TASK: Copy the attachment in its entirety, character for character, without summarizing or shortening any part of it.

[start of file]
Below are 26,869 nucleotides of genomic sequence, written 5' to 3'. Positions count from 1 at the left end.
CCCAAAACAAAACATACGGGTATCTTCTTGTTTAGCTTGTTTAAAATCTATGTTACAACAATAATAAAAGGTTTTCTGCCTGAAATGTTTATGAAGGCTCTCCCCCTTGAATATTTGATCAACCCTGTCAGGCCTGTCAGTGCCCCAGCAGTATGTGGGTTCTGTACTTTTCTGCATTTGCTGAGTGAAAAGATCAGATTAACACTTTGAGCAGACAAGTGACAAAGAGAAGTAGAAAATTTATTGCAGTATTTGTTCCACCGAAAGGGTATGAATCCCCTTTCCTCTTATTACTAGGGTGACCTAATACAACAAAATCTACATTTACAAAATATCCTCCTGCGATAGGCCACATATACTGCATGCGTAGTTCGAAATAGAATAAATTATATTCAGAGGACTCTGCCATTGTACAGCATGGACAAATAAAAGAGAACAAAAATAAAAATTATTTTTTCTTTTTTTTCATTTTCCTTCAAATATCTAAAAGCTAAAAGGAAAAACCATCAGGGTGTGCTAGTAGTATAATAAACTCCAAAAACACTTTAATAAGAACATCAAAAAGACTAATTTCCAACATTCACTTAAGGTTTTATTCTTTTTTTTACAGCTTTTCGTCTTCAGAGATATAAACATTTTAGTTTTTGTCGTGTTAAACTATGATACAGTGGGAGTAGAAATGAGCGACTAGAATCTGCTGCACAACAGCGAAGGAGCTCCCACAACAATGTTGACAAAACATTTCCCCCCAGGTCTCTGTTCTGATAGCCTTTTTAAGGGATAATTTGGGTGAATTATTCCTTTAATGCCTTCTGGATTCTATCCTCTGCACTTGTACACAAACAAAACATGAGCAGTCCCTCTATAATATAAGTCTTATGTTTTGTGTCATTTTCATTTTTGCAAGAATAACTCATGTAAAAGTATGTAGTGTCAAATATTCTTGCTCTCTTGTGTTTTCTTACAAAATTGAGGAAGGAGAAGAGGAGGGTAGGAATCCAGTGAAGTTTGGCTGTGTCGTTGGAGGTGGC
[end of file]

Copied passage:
Below are 26,869 nucleotides of genomic sequence, written 5' to 3'. Positions count from 1 at the left end.
CCCAAAACAAAACATACGGGTATCTTCTTGTTTAGCTTGTTTAAAATCTATGTTACAACAATAATAAAAGGTTTTCTGCCTGAAATGTTTATGAAGGCTCTCCCCCTTGAATATTTGATCAACCCTGTCAGGCCTGTCAGTGCCCCAGCAGTATGTGGGTTCTGTACTTTTCTGCATTTGCTGAGTGAAAAGATCAGATTAACACTTTGAGCAGACAAGTGACAAAGAGAAGTAGAAAATTTATTGCAGTATTTGTTCCACCGAAAGGGTATGAATCCCCTTTCCTCTTATTACTAGGGTGACCTAATACAACAAAATCTACATTTACAAAATATCCTCCTGCGATAGGCCACATATACTGCATGCGTAGTTCGAAATAGAATAAATTATATTCAGAGGACTCTGCCATTGTACAGCATGGACAAATAAAAGAGAACAAAAATAAAAATTATTTTTTCTTTTTTTTCATTTTCCTTCAAATATCTAAAAGCTAAAAGGAAAAACCATCAGGGTGTGCTAGTAGTATAATAAACTCCAAAAACACTTTAATAAGAACATCAAAAAGACTAATTTCCAACATTCACTTAAGGTTTTATTCTTTTTTTTACAGCTTTTCGTCTTCAGAGATATAAACATTTTAGTTTTTGTCGTGTTAAACTATGATACAGTGGGAGTAGAAATGAGCGACTAGAATCTGCTGCACAACAGCGAAGGAGCTCCCACAACAATGTTGACAAAACATTTCCCCCCAGGTCTCTGTTCTGATAGCCTTTTTAAGGGATAATTTGGGTGAATTATTCCTTTAATGCCTTCTGGATTCTATCCTCTGCACTTGTACACAAACAAAACATGAGCAGTCCCTCTATAATATAAGTCTTATGTTTTGTGTCATTTTCATTTTTGCAAGAATAACTCATGTAAAAGTATGTAGTGTCAAATATTCTTGCTCTCTTGTGTTTTCTTACAAAATTGAGGAAGGAGAAGAGGAGGGTAGGAATCCAGTGAAGTTTGGCTGTGTCGTTGGAGGTGGC